Oil workers and Jewish grandmas driving American metropolitan growth
Looking for the fastest-growing metropolitan areas in the United States? Follow the fracking — or, alternatively, search for the top-rated golf club brunches on Yelp. The most recent U.S. census data, measuring urban growth between July 1, 2012 and July 1, 2013, showed that oil boomtowns and Southern retirement communities now get to sit at the popular table. The irony here, of course, is that there were never more unlikely candidates for said table than The Villages, Fla., or Fargo, N.D. This list paints a pretty bizarre picture of America’s future, but at least it’s interesting.
A couple of cities on this list — Austin, for example — actually seem like fun places to live for young people, but what’s most striking is that with the exception of The Villages, all of the top spots are filled by oil towns. That’s no coincidence. Last July, the New York Times published a study examining social mobility in metro areas across the United States. The places of greatest economic opportunity, according to the results, were concentrated in oil-rich regions: North Dakota, eastern Montana, western Texas.
Here’s a list of the top 10 fastest-growing metro areas, with the most likely reasons for their growth:
1. The Villages, Fla. — 5.2 percent
Awkwardly named The Villages is literally just a retirement community in the dead center of Florida, about an hour northwest of Orlando. No one under the age of 65 is moving there.
2 & 3. Odessa and Midland, Texas — tied at 3.3 percent
Odessa and Midland, about 20 miles apart, lie on the oil-rich Permian Basin in western Texas, which is expected to produce 1.41 million barrels this month. Both towns have experienced housing shortages in recent years due to an oil boom in the region.
4 & 5. Fargo and Bismarck, N.D. — tied at 3.1 percent
Fargo and Bismarck have both seen unprecedented growth due to workers flocking to high-paying jobs on the Bakken shale. This influx — and its attendant problems, including high real-estate prices, increased crime rates, and a really tough dating scene — have been well-documented.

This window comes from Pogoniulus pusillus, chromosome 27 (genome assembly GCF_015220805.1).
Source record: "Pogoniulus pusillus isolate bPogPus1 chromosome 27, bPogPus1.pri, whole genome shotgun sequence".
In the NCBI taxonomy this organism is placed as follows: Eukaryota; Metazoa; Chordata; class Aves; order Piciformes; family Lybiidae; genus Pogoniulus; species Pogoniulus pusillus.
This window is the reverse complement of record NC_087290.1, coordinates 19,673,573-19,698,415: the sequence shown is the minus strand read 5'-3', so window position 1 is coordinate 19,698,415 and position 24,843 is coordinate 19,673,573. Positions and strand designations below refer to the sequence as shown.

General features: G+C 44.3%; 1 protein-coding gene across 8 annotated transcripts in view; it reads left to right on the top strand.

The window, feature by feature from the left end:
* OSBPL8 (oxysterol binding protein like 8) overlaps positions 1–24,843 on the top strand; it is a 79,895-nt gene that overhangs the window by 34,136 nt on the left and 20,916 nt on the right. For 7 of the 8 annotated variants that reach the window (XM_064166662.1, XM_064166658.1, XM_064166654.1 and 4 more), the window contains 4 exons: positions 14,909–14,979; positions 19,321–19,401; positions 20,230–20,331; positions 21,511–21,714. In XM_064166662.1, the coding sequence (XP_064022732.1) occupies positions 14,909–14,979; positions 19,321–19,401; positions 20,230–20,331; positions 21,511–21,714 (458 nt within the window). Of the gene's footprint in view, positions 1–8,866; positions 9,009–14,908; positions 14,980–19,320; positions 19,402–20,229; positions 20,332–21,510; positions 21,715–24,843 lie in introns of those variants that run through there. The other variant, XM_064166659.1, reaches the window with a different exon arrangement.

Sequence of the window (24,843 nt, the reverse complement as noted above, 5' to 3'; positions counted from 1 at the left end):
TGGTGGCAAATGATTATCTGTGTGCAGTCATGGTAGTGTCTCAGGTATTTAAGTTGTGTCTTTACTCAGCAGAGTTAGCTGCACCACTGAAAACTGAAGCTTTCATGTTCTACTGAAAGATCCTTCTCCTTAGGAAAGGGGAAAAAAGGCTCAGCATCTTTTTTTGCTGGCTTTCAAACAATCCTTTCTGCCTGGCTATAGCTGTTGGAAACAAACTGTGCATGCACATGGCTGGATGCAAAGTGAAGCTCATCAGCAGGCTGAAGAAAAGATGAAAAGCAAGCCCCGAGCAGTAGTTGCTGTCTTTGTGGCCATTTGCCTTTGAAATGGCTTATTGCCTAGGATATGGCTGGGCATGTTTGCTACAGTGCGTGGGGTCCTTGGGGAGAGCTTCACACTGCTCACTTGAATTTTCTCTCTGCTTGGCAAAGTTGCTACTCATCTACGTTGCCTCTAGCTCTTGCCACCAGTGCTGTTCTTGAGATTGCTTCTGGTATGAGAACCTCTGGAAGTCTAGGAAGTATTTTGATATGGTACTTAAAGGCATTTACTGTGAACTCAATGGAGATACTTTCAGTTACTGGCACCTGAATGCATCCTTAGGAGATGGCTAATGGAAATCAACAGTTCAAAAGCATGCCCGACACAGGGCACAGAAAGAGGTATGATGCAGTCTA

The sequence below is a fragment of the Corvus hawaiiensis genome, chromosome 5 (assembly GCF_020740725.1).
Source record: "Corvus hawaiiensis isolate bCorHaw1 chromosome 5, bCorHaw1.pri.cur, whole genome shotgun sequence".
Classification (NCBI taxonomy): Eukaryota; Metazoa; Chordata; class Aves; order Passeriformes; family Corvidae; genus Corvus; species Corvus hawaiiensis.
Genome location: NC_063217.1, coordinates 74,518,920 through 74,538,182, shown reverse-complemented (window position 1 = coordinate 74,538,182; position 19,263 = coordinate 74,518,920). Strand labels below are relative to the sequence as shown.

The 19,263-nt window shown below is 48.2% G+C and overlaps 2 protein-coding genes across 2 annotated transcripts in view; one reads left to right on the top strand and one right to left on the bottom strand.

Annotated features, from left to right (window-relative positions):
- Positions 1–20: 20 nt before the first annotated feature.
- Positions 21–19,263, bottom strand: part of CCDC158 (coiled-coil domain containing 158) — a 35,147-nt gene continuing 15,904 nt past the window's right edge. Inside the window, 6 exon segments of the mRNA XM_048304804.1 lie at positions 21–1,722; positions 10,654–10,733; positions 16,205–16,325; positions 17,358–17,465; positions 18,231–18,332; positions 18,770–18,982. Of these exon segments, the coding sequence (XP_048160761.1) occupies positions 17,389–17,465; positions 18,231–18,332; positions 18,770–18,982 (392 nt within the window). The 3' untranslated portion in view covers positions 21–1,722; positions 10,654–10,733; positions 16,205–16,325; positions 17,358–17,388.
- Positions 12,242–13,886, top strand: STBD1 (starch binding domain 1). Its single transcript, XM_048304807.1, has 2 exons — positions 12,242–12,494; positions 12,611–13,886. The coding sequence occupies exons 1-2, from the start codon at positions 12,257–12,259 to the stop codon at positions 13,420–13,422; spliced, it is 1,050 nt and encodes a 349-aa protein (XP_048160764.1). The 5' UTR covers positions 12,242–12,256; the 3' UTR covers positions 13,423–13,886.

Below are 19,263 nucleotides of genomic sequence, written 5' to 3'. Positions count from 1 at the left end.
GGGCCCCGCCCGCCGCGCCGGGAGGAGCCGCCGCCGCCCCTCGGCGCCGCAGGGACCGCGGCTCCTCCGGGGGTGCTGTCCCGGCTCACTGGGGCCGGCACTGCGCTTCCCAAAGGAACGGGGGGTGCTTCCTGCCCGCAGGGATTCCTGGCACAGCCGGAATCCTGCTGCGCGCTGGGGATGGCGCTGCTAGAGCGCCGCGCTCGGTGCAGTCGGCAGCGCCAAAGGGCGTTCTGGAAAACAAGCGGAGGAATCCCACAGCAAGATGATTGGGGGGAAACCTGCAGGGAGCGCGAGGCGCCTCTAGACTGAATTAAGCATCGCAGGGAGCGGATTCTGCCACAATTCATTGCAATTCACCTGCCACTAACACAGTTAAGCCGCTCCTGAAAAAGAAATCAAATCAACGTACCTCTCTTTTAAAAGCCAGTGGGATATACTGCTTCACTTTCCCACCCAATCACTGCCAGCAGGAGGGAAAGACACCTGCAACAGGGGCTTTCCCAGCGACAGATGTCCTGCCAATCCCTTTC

6. Casper, Wyo. — 2.9 percent
Casper, nicknamed The Oil City, is bringing recent high school grads to work in the region’s oil fields in droves. A city full of 18-year-olds with tens of thousands of dollars in disposable income? Pretty sick, brah!
7. Myrtle Beach, S.C. — 2.7 percent
It turns out everyone you’ve ever met wearing a Myrtle Beach sweatshirt is finally making their sartorially expressed dreams a reality and moving to Myrtle Beach. There is no other explanation.
8. Austin, Texas — 2.6 percent
Have you ever been to Austin? There is pretty much nowhere within the city limits that you can’t get a delicious taco. That’s just part of the reason that 110 people move to Austin each day — the city’s economy expanded by 5.9 percent last year, more than twice the growth rate for the national economy.
9. Daphne, Ala. — 2.6 percent
Fairhope, in the Daphne metro area on the Gulf Coast of Alabama, was founded as an experimental utopian society by a group of rare Iowan socialists, and continues to pride itself on being a weird little resort town. Fairhope’s current mayor started out as the city’s horticulturist, and the town is committed to being bike- and pedestrian-friendly. This one doesn’t sound so bad, y’all.
10. Cape Coral, Fla. — 2.5 percent
In 2012, Forbes named Cape Coral among its 25 top places to retire in the U.S. It seems that the publication’s target audience took that recommendation to heart.
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